But Peter Morgan, the screenwriter for The Queen, gave the best speech of the lot, asking what we have to do to get our leaders to listen to us, praising public protest and running out of time to say any of the usual boring thank-yous beyond "I love you, Helen!" Meryl Streep (who has won enough of these things, and is doing far more of the ha-ha I'm an insider joking than she ever did in her heyday, which is not terribly charming) gets props for telling people to ask big chain theaters to show independent movies like The Queen and Notes on a Scandal, so good for her.

I was pretty apathetic about the TV awards, but America Ferrara was lovely saying what she said about the message she hopes the role sends the rest of the industry, and I'm glad Hugh Laurie won and glad Grey's Anatomy won the drama award given that the shows I'd have voted for weren't nominated. Warren Beatty talked for way too long (when he said he had an announcement to make people nervous, I honestly thought for a second he was going to say he was running for president, but no, it was just more movie blather), but I did howl when he said he had bottles of moisturizer older than Tom Hanks. The Dreamgirls awards made me happy even though I haven't managed to see the movie yet -- Jennifer Hudson trying not to cry and clearly not having written a speech, and the producer saying he wouldn't let his speech get cut off and would sing "And I Am Telling You I Am Not Going" if he had to!

Sasha Baron Cohen's speech was utterly fucking hysterical -- "I better win a bloody award for this" after having to look at his co-star's anus -- but I think my favorite award of the night was Forest Whitaker's for The Last King of Scotland, one of the most extraordinary performances I have ever seen. That movie only played in the downtown arts theaters -- it's one of the ones Meryl was right to say deserved wider release -- and we only saw it because I won a pass to a preview from The Washington Post. It would make me so happy if he won the Oscar, because DiCaprio will have (and has had) other opportunities, but Whitaker deserves far more exposure than he's had; I think the last time he got this kind of buzz was for The Crying Game. So, should I see top drama Babel, or if I'm only going to see one Cate movie before the Oscars, should it be Notes on a Scandal?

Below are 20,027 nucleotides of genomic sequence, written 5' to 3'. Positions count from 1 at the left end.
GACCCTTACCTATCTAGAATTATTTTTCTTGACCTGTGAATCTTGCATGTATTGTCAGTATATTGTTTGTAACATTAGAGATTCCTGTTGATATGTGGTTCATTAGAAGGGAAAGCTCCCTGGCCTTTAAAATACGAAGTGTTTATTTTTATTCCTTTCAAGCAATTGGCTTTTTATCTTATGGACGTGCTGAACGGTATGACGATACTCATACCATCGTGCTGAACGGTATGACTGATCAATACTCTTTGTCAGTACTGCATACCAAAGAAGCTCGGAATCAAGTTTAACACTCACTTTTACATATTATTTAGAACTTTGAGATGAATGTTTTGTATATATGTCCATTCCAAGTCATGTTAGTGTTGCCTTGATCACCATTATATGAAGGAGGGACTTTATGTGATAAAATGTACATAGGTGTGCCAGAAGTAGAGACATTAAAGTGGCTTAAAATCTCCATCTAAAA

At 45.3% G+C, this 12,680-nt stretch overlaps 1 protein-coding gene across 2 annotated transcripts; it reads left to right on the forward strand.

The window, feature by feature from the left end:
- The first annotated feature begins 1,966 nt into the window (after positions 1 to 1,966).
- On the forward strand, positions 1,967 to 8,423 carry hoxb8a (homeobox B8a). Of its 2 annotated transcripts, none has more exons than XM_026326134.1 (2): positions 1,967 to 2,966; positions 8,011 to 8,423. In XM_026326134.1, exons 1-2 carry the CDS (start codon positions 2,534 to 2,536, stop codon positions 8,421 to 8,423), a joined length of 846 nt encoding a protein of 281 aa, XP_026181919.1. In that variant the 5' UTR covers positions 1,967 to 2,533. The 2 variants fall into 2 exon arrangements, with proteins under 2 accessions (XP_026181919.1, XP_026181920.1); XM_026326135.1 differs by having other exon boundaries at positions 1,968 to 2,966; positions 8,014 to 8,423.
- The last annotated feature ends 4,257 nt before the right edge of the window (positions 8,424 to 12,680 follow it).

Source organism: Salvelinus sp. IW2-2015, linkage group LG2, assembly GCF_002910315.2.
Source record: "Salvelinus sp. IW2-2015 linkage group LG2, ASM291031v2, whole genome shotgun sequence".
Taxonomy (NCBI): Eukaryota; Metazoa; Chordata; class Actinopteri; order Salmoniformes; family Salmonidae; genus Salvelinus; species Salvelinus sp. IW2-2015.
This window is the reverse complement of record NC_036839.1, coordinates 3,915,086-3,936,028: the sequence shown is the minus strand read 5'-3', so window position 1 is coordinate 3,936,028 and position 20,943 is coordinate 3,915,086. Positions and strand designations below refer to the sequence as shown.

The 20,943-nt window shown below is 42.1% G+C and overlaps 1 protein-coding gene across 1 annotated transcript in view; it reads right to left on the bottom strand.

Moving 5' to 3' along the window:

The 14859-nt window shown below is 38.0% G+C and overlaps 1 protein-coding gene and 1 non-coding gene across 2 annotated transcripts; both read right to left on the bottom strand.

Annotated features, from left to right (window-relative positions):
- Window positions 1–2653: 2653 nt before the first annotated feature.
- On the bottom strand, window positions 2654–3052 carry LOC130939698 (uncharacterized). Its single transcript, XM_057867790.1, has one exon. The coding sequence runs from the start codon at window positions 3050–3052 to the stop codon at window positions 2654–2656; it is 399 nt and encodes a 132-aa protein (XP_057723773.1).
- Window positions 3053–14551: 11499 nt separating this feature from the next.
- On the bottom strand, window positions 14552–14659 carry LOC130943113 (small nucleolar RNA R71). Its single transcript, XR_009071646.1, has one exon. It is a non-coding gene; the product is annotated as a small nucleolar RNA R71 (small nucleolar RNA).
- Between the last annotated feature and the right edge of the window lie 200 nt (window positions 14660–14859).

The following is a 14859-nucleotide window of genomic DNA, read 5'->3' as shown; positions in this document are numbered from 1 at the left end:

Was reading about planned uterus transplants and feeling alternately really lucky that I had no problem getting pregnant and kind of astonished at the risks people will take to have a biological child. If I'd had trouble getting pregnant, I am pretty sure we would have adopted without going through the more extreme infertility treatments, but maybe that's easy for me to say because we never had to face the issue. I just keep thinking about the health hazards and expense of transplanting wombs versus all the kids who may never have loving families (there will be more of those if Virginia passes its latest round of abortion restrictions, too).